There are real concerns about the opioid consumption indicator. But better an indicator with limitations than the alternative: The world adopts a monitoring framework that will set the agenda for discussions on non-communicable diseases for the next decade that doesn’t include any reference to palliative care. That would mean that palliative care would be marginalized in NCD discussions for a decade to come. The risk that palliative care would be left without an indicator is not imaginary. Had it not been for persistent advocacy for a palliative care indicator, the WHO discussion paper would likely not have included one.

    With an indicator–even one that isn’t ideal–palliative care has a seat at the table. It will be on the agenda, giving palliative care advocates an opportunity to push for integration of comprehensive palliative care–not just pain control–into national and international NCD strategies. In my opinion, the number one priority of the palliative care community should be to make sure that the currently proposed indicator is not removed because I think the only alternative is ending up with no indicator. Secondly, the palliative care community needs to develop, test, and validate a more comprehensive indicator that can be measured in a standardized fashion worldwide in a cost-effective manner so that next time a global monitoring framework is agreed we can propose something better.

    Diederik Lohman

  2. Xavier Gómez-Batiste says:

    About the morphine consumption as indicator
    1. I agree that the morphine consumption is not the only parameter to monitorise, and has limits in its relation to palliative care implementation (only for cancer patients). But it is also true that, in the initial phases, it can be very useful to monitorise the progress of a Public Healht program.
    2. If so, I think that there are combined methods (not only consumption, but also legislation, access, etc) to consider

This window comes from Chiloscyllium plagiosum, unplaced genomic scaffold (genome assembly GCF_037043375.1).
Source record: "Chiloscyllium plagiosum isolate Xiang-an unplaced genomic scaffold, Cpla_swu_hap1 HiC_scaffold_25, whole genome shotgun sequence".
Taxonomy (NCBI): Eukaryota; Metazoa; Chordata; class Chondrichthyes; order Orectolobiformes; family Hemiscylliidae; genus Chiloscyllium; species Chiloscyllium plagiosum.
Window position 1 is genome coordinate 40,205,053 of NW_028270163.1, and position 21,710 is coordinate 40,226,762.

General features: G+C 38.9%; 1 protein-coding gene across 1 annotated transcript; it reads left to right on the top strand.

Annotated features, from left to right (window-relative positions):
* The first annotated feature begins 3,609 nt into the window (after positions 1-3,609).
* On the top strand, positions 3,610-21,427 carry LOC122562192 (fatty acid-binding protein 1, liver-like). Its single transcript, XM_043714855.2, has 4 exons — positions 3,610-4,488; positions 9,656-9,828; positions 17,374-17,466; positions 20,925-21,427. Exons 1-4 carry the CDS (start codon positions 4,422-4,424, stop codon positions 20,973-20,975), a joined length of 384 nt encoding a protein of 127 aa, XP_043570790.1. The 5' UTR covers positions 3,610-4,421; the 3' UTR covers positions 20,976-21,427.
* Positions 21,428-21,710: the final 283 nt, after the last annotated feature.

– About general indicators:

    We propose to use a set of different indicators (structure, process, results) and to combine quantitative (morphine, services, coverage, etc) and qualitative (to identify strengths and weaknessess).

    – The question of the coverage for noncancer is one of the best indicators of the quality and adjust of a public health program, because this is the best inditactor of the extension of palliative care.
    Xavier Gómez-Batiste, MD, PhD

    Observatori Qualy / Centre Col•laborador de l’OMS per a Programes Públics de Cures Pal•liatives
    Observatorio Qualy / Centro Colaborador de la OMS para Programas Públicos de Cuidados Paliativos
    The “Qualy” Observatory / WHO Collaborating Centre for Public Health Palliative Care Programmes

    Càtedra de Cures Pal.liatives / Cátedra de Cuidados Paliativos / Chair of Palliative Care. Facultat de Ciències de la Salut i Benestar. Universitat de Vic.

    Our references are:

    Gómez-Batiste X, Caja C, Espinosa J, Bullich I, Martínez-Muñoz, M et al. The Catalonia World Health Organization Demonstration Project for Palliative Care Implementation: Quantitative & Qualitative Results at 20 Years. J Pain Symptom Manage 2012;43(4):783-794. doi:10.1016/j.jpainsymman.2011.05.006

    Gómez-Batiste X, Ferris F, Paz S, Espinosa J, Porta-Sales J, Stjernswärd J. Ensure quality public health programmes: a Spanish model. Eur J Palliat Care 2008; 15(4): 195-9